A feature from the 2023 Farm Prodcuts Guide.
How many times have you been rushing to work and end up behind a slow-moving tractor or other piece of farm equipment? If you live, work, or commute through Chester County, it's probably happened to you. Agriculture is one of Chester County's top industries and economic drivers. It gives the county its sense of place and is an important part of its history. But a thriving agriculture industry requires year-round movement of people and products to make it all possible.
And it's not just about tractors. People need to move all kinds of vehicles including sprayers, combines, livestock trailers, hay, and milk trucks. You'll also likely see Amish buggies and horse drawn farm implements. PennDot has found that moving agricultural products is a significant portion of all trucking activity. If you like to eat, then those big trucks are on the road because of you.
Despite our reliance on agricultural vehicles and the people who drive them, Chester County farmers have been experiencing an unfortunate uptick in encounters with unsafe or distracted drivers, according to a 2023 Chester County Ag Council survey. What can you do to help?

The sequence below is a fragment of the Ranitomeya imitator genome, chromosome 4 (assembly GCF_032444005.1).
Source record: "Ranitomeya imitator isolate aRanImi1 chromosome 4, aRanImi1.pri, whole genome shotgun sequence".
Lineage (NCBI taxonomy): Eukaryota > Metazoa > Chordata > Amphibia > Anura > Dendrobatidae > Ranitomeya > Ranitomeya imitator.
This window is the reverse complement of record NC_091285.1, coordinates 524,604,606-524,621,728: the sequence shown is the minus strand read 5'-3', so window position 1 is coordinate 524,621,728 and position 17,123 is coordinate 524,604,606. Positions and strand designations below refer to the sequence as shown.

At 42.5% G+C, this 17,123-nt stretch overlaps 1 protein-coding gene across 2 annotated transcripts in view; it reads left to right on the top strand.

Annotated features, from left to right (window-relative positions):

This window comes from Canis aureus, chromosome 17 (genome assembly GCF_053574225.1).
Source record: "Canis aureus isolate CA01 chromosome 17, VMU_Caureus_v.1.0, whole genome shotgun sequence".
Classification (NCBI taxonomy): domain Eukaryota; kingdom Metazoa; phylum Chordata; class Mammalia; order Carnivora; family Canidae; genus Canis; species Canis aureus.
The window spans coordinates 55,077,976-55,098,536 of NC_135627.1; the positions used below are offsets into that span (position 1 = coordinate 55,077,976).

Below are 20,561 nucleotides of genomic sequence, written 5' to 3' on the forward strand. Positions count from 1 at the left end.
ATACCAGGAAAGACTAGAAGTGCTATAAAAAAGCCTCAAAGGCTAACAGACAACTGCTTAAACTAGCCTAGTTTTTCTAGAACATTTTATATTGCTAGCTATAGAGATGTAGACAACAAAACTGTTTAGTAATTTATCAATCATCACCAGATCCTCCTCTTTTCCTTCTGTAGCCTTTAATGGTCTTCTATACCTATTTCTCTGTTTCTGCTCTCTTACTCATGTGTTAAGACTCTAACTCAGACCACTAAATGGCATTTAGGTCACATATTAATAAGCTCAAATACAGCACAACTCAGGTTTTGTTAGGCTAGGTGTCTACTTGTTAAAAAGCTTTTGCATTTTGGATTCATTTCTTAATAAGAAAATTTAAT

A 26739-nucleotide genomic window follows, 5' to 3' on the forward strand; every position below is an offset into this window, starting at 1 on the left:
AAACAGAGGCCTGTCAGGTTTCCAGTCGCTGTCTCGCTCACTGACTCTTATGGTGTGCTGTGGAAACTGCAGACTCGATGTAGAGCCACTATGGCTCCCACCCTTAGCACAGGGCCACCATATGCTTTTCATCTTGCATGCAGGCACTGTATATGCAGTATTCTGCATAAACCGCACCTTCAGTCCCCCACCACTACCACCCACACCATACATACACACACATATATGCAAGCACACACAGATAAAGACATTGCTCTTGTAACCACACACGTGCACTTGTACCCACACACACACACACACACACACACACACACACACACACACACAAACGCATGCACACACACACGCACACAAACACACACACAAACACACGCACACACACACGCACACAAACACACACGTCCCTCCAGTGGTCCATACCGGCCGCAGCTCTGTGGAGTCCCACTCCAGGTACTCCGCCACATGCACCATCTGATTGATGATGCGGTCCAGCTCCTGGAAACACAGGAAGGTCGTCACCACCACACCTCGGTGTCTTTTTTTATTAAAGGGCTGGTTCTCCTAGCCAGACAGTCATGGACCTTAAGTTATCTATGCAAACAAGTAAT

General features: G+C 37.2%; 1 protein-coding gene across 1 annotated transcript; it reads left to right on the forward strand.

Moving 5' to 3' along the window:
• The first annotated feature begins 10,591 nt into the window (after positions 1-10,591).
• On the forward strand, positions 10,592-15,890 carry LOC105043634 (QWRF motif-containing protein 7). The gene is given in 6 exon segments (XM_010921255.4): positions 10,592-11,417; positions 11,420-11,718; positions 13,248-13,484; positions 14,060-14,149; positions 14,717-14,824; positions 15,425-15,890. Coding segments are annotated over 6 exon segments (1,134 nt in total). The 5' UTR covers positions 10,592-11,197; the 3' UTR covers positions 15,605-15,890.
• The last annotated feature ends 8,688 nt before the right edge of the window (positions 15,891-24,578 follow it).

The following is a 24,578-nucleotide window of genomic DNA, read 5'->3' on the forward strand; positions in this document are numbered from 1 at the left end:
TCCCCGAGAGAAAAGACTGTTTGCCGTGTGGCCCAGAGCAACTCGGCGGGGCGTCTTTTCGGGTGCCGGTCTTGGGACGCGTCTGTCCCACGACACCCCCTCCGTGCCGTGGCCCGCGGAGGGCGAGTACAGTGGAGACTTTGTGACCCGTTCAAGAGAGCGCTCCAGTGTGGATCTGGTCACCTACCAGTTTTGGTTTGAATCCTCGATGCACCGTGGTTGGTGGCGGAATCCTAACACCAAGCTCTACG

If you are driving in Chester County, especially on rural roads, you are likely to encounter farm equipment, especially between April and November. Please allow plenty of time to reach your destination and know that if you are behind an agricultural vehicle, it will likely only add a couple minutes to your overall travel time.
If the farmer has pulled off the road so that you may pass — or if the farmer does not pull over, but you feel you must pass — do so with caution. Never pass when curves or hills block your view of oncoming vehicles, you are in a 'No Passing Zone' or within 100 feet of any intersection, railroad grade crossing, bridge, elevated structure, or tunnel. Also, be careful that the farmer is not pulling to the right to make a wide left turn.
Sometimes farm equipment is wider than travel lanes. If you approach wide equipment and cannot pass safely, stop. Please pull off the road, turn around, or back away so the equipment can pass you. Watch for pilot or escort cars, which help to indicate an oversize vehicle — if you see one, pull off so the vehicle can pass you.
Don't assume the farmer knows you are driving near his vehicle. While most farmers will check behind themselves whenever possible, they are often concentrating on keeping their equipment on the road and avoiding oncoming traffic and low-hanging branches. Before you pass, use your horn to let the driver know where you are. Note that farmers may not be able to hear you over their equipment noise.
Remember, farmers and truck drivers are people too, with jobs and families just like yours. They deserve to get home safely at the end of the day and so do you.
Thanks to Pennsylvania Farm Bureau for these road safety tips.